So why didn't the unions give practical help by providing their members with twice weekley testing like nhs and care workers have. Also provide with masks and screens
2
01/03/2021 14:52:30 256 132
bbc
Have no time for people that say teaching is an easy job.

I have a daughter who's a teacher and she does not have it easy. Long days and work doesn't stop at the 5pm whistle. You get home, and you mark and prepare for tomorrow.
84
01/03/2021 15:19:52 40 22
bbc
They say it is easy but none of them would do it. They would last about a week!
408
01/03/2021 16:18:23 5 14
bbc
Wouldn't do it because I can get paid 5x as much working harder. If I wanted an easier life I could teach kids. That's OK for those who choose that life. I wouldn't.
62
01/03/2021 15:15:30 63 13
bbc
And here in lies the problem of telling a population, for nearly a year, that going outside is akin to murder. When it comes to saying everything's fine now they can't reassured. That and many are happy to continue like this. Which I find bizarre.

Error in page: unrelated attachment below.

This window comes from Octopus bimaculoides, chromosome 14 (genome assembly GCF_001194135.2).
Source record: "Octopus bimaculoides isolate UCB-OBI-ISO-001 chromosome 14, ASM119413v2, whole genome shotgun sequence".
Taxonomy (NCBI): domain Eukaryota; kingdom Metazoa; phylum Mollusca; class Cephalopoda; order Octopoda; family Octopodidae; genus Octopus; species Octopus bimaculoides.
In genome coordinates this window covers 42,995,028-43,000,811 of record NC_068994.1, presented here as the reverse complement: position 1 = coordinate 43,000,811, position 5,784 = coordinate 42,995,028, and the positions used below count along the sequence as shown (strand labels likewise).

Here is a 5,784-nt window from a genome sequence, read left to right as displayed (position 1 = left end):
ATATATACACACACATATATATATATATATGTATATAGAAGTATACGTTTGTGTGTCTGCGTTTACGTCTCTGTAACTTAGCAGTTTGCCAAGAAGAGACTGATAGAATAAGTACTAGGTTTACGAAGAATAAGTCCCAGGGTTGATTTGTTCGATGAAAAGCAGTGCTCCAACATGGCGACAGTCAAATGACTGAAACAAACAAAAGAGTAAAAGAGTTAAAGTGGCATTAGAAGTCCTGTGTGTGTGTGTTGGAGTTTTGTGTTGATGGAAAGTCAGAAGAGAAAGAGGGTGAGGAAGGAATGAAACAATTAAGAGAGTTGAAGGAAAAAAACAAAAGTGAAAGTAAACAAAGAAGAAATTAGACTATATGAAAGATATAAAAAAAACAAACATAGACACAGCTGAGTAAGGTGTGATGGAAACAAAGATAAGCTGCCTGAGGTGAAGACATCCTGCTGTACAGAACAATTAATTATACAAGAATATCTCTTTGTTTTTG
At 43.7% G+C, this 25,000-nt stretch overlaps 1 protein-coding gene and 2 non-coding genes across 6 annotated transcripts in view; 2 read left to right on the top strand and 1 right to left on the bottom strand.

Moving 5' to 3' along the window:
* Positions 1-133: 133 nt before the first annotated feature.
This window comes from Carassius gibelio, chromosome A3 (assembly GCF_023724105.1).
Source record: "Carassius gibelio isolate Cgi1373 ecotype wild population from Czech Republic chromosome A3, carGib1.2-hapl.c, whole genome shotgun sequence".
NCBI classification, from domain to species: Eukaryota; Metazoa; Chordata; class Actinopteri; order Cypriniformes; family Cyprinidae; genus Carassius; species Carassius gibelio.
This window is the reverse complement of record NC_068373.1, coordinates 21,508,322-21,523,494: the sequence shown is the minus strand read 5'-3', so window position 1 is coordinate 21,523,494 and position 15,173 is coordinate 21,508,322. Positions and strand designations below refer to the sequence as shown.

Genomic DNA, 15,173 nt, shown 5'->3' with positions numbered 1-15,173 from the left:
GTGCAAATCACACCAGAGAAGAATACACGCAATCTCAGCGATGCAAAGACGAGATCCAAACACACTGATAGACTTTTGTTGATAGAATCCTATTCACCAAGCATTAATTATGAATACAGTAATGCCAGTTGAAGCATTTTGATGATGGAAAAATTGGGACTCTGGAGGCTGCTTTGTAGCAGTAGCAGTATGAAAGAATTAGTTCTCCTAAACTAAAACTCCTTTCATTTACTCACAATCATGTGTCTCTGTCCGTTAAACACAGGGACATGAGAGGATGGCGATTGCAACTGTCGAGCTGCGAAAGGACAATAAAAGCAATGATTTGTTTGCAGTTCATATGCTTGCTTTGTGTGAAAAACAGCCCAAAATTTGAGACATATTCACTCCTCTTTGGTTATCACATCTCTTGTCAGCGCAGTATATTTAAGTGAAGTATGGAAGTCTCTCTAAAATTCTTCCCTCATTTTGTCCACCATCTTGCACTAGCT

85
01/03/2021 15:19:59 5 8
bbc
So what is better, in or out? Life on Mars?
86
01/03/2021 15:20:03 39 12
bbc
So ... on the one hand ... why close them ?

On the other hand ... 10+ million people all leaving home at the same time, on the same day (Monday 8th March) to go to a very large number of indoor venues across the whole country ... now, I'm no rocket scientist ... but both hands can't be wrong, surely !!!
219
01/03/2021 15:42:29 17 2
bbc
Both true.

Like many things re Covid, not a simple binary choice.

Schools closed as cases much higher in Jan, data showed pupils spreading to homes.